Drill or Drop 9th July 2017 read more »

Posted: 10 July 2017

Fossil Fuels

The impasse over fracking in Scotland is likely to continue for years, ministers have acknowledged privately, because their decision is likely to be subject to a judicial review. Nicola Sturgeon is due to decide this year whether the controversial gas extraction method should be allowed. However, ministers expect the losing side to seek a judicial review, whatever decision the first minister makes. The Scottish government introduced a moratorium on fracking for gas in January 2015 and ministers have still to decide whether this should be made permanent. Gas reserves have been identified across the central belt but Ms Sturgeon has said in the past that she is “sceptical” about fracking and is understood to oppose it. The Scottish government insists that it has not made up its mind, and launched a consultation this year which drew more than 60,000 responses – more than twice as many as responded to the consultation on an independence referendum in 2012.

Times 7th July 2017 read more »

Posted: 7 July 2017

Fossil Fuels

Britons could be cooking Sunday lunch on US shale gas this weekend after it emerged that the first UK delivery of liquefied natural gas (LNG) from US fracking fields was en route to Kent. Energy analysts at Icis said a tanker carrying the super-chilled gas was scheduled to arrive at the Isle of Grain LNG terminal on Saturday after a 13-day journey from Sabine Pass in the Gulf of Mexico. The Maran Gas Mystras vessel is capable of carrying 1,045 gigawatt-hours of gas, equivalent to about half of daily UK gas demand this week, Icis said. Last year Ineos, the petrochemicals company, imported the first UK cargo of ethane derived from US shale gas for use as feedstock for its Grangemouth refinery in Scotland. Saturday’s shipment would, however, be the first of natural gas for distribution to homes and businesses via the UK gas gr id.

Times 6th July 2017 read more »

FT 5th July 2017 read more »

Telegraph 5th July 2017 read more »

Posted: 6 July 2017


Tributes have been paid to the climate change campaigner and supporter of shale gas, Stephen Tindale, whose death was announced today. Stephen Tindale was the co-founder of Climate Answers and from 2000-2005 the executive director of Greenpeace UK. He was an adviser to the industry-funded Shale Gas Task Force and since November last year a consultant to INEOS Shale. He argued that shale gas was necessary for decarbonisation.

Drill or Drop 5th July 2017 read more »

Posted: 6 July 2017

Fossil Fuels

Scientists will investigate how fracking can affect drinking water and its role in earthquake tremors of the kind caused by shale gas operations near Blackpool, as part of a taxpayer-funded £8m research project. The programme, backed by the Natural Environment Research Council and Economic and Social Research Council, will examine hydraulic fracturing’s environmental impacts on land, water and air, as well as public attitudes to the controversial extraction technique. The funding green light comes as a key shale firm submitted its official plan for minimising the risks of any seismic activity caused by its planned fracking operations in North Yorkshire.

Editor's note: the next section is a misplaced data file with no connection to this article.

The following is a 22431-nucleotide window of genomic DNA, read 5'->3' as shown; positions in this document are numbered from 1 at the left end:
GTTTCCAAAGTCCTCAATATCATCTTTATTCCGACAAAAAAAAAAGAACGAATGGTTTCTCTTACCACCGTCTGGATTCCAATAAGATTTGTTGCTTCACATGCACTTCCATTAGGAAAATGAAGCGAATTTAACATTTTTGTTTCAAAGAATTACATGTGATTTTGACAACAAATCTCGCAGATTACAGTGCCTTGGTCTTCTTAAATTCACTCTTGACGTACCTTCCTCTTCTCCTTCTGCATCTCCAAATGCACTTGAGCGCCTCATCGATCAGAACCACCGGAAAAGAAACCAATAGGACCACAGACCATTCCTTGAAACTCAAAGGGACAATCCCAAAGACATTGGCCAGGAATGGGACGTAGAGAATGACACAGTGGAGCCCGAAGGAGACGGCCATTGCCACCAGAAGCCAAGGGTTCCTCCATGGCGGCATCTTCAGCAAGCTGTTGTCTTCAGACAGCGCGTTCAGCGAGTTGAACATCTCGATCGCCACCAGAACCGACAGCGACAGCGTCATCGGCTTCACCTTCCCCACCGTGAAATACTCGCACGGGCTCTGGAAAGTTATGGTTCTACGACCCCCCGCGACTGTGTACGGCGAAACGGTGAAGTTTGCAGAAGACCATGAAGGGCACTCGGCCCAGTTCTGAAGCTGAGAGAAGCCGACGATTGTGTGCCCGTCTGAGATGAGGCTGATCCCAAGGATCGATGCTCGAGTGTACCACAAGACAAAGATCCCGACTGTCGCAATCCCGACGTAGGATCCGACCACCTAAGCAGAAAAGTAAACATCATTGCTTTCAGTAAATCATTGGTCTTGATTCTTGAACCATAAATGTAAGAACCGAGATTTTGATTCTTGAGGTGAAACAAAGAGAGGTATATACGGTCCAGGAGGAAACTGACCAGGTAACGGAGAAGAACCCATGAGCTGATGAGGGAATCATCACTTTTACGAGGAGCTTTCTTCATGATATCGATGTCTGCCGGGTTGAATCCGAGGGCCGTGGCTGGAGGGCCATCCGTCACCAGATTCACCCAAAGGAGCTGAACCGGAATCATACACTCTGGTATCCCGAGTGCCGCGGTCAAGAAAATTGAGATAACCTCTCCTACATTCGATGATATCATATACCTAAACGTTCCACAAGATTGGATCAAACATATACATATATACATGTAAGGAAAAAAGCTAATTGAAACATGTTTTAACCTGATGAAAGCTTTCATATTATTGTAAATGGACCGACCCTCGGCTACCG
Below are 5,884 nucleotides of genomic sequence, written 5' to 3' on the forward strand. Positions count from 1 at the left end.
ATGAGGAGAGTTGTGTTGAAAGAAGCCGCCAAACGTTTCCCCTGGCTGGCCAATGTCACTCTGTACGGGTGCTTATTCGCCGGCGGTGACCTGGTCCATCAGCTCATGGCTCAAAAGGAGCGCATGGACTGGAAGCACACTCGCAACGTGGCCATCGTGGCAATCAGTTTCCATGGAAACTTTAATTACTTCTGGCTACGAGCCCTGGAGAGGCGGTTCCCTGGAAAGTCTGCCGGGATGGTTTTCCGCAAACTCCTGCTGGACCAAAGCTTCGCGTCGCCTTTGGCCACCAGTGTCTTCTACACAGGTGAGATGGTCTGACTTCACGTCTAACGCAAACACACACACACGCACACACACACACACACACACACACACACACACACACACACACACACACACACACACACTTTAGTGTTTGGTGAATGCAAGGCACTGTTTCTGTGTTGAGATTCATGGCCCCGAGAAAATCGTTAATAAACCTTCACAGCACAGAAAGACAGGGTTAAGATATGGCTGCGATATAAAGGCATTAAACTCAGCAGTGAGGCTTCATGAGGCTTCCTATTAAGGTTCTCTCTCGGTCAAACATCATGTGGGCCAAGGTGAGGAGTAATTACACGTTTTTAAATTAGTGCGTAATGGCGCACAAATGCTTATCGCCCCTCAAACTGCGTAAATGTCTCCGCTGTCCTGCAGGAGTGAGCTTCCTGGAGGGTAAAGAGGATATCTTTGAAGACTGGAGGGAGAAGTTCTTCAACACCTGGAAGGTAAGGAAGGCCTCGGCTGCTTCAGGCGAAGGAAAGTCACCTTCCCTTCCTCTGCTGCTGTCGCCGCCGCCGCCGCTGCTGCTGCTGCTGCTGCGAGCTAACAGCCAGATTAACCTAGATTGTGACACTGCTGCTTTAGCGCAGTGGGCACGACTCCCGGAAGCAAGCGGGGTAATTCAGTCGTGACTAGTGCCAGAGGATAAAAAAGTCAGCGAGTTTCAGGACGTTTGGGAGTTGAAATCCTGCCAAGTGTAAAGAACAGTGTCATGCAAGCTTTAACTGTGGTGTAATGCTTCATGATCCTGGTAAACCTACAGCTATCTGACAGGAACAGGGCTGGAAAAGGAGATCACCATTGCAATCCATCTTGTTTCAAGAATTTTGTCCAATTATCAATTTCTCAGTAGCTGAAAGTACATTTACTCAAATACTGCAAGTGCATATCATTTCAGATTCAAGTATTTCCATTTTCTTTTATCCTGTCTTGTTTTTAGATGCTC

Guardian 5th July 2017 read more »

The G20 nations provide four times more public financing to fossil fuels than to renewable energy, a report has revealed ahead of their summit in Hamburg, where Angela Merkel has said climate change will be at the heart of the agenda. The authors of the report accuse the G20 of “talking out of both sides of their mouths” and the summit faces the challenge of a sceptical US administration after Donald Trump pulled out of the global Paris agreement. The public finance comes in the form of soft loans and guarantees from governments, and, along with huge fossil fuel subsidies, makes coal, oil and gas plants cheaper and locks in carbon emissions for decades to come. But scientists calculate that to keep global warming below 2C, most fossil fuel reserves must be kept in the ground, requiring a major shift of investment to clean energy. The new report by a coalition of NGOs found that the G20 countries provided $71.8bn of public finance for fossil-fuel projects between 2013-2015, compared with just $18.7bn for renewable energy. Japan provided the most at $16.5bn, which was six times more than it allotted for renewables.

Guardian 5th July 2017 read more »

Posted: 5 July 2017

Carbon Capture & Storage

CARBON capture and storage (CCS) is too expensive and will “never be viable”, a former World Bank advisor claims. Economics professor Gordon Hughes, of Edinburgh University, says the anti-climate change measure is “little more than a utopian dream”. The claims are made in a report for the Global Warming Policy Foundation think tank, set up by Tory peer and climate change sceptic Nigel Lawson. The body challenges scientific data on the impact of pollution and has called on the UK Government to scrap targets to reduce harmful fossil fuel emissions. David Cameron’s government had planned to invest £1bn in developing CCS technology in the UK. A scheme in Peterhead was amongst the projects in the running for the grant, alongside the White Rose project in North Yorkshire. However, the contest was axed in 2015, something Scottish Energy Minister Fergus Ewing said was a “disgrace”, and power firm SSE, which was working on the Aberdeenshire bid along with Shell, called it a “significant missed opportunity”. In 2015, Stuart Haszeldine, professor of geology and carbon storage at Edinburgh University, insisted the infrastructure in place for the oil and gas sector makes the central North Sea “as near to perfect as you will find anywhere in the world” for offshore sub-surface CCS.

The National 28th June 2017 read more »

Posted: 28 June 2017